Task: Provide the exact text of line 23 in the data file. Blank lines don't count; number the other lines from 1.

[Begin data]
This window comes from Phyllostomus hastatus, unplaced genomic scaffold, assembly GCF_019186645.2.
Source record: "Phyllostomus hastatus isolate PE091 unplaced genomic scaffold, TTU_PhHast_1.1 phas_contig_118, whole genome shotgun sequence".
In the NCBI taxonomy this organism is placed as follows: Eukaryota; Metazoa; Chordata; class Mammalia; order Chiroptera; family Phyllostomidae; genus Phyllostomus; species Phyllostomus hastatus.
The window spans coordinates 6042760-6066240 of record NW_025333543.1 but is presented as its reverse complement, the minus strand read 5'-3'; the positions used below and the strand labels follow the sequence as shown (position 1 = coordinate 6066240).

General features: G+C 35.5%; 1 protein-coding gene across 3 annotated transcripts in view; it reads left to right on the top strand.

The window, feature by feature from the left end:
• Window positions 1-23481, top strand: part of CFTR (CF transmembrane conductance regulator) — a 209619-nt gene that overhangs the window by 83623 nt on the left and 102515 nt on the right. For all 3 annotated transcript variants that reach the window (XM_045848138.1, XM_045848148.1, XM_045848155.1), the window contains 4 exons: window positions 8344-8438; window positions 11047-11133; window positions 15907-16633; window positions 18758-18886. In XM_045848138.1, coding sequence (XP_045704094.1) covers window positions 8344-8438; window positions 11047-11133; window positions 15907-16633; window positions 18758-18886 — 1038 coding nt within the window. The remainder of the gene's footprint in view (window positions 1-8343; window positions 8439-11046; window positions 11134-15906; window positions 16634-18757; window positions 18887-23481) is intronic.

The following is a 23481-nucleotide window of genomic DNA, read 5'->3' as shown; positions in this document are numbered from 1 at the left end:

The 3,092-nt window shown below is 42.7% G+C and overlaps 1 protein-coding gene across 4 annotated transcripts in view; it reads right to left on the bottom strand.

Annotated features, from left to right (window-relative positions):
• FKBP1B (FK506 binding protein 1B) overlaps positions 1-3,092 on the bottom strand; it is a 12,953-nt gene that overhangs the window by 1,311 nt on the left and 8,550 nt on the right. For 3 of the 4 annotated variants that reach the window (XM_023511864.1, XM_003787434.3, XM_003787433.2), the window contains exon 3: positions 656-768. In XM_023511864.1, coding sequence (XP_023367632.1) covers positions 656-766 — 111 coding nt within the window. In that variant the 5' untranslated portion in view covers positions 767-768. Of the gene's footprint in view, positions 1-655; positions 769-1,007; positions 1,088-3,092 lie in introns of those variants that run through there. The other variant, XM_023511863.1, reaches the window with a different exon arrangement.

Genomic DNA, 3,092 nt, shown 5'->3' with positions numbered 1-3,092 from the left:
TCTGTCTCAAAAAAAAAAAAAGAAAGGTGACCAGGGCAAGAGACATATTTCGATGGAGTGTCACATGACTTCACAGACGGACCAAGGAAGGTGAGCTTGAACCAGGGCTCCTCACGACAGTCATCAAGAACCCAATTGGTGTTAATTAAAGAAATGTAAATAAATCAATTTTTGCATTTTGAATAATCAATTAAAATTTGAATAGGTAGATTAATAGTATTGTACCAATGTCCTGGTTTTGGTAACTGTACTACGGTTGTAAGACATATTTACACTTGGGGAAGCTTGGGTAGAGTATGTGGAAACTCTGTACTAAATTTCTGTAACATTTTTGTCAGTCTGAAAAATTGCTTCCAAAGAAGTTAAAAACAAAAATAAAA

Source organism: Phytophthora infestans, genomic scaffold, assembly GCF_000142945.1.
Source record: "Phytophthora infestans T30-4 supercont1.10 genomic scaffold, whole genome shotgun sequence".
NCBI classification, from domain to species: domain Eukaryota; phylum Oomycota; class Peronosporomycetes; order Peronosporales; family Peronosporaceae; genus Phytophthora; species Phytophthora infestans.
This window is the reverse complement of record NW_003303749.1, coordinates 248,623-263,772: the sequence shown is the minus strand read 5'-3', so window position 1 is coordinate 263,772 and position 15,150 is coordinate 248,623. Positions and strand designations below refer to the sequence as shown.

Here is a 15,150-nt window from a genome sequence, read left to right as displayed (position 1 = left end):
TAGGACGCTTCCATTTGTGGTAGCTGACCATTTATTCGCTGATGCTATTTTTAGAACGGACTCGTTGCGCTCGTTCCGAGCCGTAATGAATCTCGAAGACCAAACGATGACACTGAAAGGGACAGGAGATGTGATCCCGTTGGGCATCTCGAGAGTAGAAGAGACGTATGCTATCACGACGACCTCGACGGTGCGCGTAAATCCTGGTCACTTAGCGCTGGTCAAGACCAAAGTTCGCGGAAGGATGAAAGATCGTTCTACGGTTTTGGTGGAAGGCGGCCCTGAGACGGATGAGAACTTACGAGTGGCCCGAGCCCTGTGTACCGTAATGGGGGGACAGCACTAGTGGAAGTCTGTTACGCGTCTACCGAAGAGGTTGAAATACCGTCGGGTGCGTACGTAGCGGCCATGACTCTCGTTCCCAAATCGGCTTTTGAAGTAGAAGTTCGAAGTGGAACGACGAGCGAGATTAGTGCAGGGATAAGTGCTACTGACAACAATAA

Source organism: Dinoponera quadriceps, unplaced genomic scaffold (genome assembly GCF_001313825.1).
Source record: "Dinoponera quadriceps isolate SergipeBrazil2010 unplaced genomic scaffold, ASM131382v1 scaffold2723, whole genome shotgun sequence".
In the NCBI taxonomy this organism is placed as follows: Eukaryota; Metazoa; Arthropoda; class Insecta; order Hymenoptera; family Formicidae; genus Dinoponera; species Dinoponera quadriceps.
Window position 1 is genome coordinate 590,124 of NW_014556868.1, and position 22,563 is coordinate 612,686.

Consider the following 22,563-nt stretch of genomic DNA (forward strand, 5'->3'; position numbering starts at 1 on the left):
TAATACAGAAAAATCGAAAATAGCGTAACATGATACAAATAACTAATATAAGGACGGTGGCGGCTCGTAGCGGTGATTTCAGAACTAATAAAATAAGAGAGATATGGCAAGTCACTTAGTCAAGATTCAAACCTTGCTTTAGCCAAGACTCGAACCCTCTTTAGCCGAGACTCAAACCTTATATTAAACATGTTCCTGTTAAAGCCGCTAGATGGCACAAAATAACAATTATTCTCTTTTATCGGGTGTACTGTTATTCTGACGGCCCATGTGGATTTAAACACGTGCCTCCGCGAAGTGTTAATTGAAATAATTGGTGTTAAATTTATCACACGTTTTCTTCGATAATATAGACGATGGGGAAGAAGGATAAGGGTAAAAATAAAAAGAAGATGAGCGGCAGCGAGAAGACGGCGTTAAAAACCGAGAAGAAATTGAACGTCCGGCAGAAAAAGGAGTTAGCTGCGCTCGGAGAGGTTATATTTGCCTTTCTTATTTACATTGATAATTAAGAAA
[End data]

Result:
Window position 1 is genome coordinate 590,124 of NW_014556868.1, and position 22,563 is coordinate 612,686.